The constitution, particularly the second Amendment has beeninterpreted to mean that the states cannot prohibit individuals frompossessing weapons. The section provides "A well-regulatedMilitia, being necessary to the security of a free state and protectfrom any external attacks, the right of the people to keep and bearArms, shall not be infringed" (Divine et al., 2007). It is clearthat the vision of the founding leaders was geared towards promotingsafety in the society and prevents harmful events resulting frominvasion by enemies such events would result to massive destructionsto the people in the community. People have equal rights to bear andkeep arms for the common defense during wartime however, duringpeace, the armies are dangerous to liberty and should not bemaintained without the legislation consent (Constitution ofMassachusetts). The debate surrounding the right has clipped thestate laws that can create bureaucracies to discourage gun ownership.What they foresaw was an organized militia that would take over therole of security. It is a fact that having a gun causes perturbationand the weapons become a great source of inequality. With such a bigpopulation in the United States, it is impossible to have aneffective control of the purposes for which the guns are used.Different scholars have argued that the drafters of the constitutionintended to restrict the Congress from taking away the right of thestates implement measures for self-defense. They use the collectivetheory of rights to reiterate that the Second Amendment does not inany way authenticate the ownership of guns without any form ofcontrol. They further emphasize that the founders intended to givethe state authorities liberty to regulate the ownership of firearmsin ways that do not implicate on people’s rights.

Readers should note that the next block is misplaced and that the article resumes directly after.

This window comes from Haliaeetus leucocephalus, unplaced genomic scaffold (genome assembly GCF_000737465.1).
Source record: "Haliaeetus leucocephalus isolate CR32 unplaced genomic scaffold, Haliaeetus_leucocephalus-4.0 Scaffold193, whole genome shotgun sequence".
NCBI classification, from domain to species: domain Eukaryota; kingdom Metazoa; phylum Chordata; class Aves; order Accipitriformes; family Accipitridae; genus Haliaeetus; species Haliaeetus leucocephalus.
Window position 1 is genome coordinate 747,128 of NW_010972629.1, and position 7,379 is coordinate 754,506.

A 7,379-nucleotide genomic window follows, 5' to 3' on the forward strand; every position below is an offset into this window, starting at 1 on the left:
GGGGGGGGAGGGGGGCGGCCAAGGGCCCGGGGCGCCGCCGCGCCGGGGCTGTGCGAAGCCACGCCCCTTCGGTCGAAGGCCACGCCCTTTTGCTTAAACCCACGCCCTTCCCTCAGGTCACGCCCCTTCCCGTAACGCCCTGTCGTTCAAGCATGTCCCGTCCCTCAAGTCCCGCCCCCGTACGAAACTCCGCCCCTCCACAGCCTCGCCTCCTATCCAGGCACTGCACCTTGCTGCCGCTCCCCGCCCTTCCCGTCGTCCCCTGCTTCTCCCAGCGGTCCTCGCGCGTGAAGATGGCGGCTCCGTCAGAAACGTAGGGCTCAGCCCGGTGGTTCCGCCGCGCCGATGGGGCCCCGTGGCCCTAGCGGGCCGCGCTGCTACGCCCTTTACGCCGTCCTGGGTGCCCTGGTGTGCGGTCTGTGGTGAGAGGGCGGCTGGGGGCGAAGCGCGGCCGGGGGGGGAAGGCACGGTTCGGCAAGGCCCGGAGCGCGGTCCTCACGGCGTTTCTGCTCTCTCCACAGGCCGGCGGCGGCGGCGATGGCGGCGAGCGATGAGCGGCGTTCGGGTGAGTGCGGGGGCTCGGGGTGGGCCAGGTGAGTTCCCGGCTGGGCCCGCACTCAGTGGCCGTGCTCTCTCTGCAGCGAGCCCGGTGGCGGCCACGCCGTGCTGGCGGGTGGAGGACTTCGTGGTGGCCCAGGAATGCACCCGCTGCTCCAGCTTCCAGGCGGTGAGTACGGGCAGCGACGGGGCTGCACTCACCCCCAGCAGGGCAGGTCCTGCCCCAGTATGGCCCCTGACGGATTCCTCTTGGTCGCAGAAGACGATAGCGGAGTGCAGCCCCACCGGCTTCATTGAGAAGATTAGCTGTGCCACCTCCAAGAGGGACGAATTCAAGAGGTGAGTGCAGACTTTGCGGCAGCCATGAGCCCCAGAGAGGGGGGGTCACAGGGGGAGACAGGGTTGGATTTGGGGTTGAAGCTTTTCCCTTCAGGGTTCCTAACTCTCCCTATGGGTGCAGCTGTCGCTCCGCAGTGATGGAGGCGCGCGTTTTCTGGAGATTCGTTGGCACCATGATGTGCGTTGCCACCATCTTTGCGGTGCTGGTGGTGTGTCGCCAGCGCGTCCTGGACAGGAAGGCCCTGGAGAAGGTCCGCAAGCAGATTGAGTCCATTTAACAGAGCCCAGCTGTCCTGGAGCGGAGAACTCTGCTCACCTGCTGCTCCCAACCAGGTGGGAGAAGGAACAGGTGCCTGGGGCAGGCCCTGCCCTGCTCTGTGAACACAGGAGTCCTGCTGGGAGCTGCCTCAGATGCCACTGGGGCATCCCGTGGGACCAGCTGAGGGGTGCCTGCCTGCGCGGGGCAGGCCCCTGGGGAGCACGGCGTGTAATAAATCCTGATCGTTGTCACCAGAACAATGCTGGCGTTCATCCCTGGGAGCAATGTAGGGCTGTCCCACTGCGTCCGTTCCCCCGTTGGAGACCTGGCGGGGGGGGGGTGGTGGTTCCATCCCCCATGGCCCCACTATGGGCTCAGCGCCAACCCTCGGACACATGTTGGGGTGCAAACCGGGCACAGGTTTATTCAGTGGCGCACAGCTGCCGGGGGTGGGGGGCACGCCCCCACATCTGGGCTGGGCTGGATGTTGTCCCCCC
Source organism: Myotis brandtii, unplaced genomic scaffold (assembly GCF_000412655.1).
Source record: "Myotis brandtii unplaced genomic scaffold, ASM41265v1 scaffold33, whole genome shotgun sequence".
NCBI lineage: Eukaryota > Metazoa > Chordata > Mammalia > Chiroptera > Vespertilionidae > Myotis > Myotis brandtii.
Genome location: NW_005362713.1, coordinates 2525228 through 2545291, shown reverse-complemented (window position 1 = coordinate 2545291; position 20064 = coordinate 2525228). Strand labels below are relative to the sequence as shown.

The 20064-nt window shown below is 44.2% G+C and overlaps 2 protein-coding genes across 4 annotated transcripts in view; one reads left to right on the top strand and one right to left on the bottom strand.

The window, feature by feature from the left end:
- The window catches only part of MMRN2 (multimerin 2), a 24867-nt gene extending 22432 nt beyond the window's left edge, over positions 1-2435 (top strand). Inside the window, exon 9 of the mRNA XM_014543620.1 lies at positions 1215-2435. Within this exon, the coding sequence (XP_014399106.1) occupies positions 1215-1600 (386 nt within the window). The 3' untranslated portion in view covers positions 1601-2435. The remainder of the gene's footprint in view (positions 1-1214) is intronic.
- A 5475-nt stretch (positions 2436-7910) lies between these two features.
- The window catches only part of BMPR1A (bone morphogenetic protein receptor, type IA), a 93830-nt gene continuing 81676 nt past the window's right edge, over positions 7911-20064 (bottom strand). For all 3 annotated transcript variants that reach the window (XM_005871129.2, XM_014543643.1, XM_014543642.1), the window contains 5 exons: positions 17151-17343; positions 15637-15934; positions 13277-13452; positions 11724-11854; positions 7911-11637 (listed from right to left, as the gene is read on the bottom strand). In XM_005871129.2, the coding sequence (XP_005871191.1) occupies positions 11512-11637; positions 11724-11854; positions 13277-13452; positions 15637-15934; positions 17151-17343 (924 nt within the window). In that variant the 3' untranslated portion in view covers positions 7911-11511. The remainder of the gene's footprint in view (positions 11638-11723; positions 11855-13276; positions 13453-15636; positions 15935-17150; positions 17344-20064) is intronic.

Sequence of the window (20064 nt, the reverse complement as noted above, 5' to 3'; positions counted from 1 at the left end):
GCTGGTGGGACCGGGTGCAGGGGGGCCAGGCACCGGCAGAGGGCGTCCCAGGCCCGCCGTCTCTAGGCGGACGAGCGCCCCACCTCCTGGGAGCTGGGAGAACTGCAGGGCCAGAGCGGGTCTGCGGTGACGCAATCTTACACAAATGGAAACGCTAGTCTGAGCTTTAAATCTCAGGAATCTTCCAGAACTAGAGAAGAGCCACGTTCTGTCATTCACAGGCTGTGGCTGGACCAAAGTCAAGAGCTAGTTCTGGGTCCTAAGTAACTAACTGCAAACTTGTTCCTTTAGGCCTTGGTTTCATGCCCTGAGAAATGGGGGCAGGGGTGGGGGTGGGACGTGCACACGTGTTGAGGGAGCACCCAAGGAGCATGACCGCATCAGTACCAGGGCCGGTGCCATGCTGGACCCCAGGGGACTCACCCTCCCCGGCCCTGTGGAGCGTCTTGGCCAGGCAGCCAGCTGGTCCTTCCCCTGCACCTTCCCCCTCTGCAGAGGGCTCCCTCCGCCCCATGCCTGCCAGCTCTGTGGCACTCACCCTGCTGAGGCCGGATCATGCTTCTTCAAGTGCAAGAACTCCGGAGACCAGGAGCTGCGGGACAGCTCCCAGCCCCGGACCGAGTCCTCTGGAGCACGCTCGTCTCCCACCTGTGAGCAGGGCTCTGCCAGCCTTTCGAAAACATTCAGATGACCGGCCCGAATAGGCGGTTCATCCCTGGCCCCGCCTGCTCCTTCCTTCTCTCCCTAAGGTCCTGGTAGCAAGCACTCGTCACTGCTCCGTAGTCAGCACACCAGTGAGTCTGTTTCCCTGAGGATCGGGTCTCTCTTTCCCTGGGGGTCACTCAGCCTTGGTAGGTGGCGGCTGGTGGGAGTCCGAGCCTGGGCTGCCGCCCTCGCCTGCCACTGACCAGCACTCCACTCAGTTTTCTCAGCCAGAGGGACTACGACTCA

According to the Constitution of Massachusetts, no man or acorporation has the title to get an advantage or a given exclusiveprivilege that is unique from other people in the community that whatis considered as the services rendered to the general public.Governments are established for the common good of all people in anation and not for the profit or interest of single individuals inthe community. People in the society have the right to personaldefense, and they must be protected in the enjoyment of their libertyand property as per the regulations in the standing laws. Therefore,they can prevent those who use their authority from oppressing themby returning their public officers to private life. The militias weregiven weapons, and they acted as special army force that came intoaction only during the wars and was kept contained and inactiveduring the peaceful times. Gun possession was not allowed to anyother people apart from the formally trained individuals whostrengthened the security system in the states.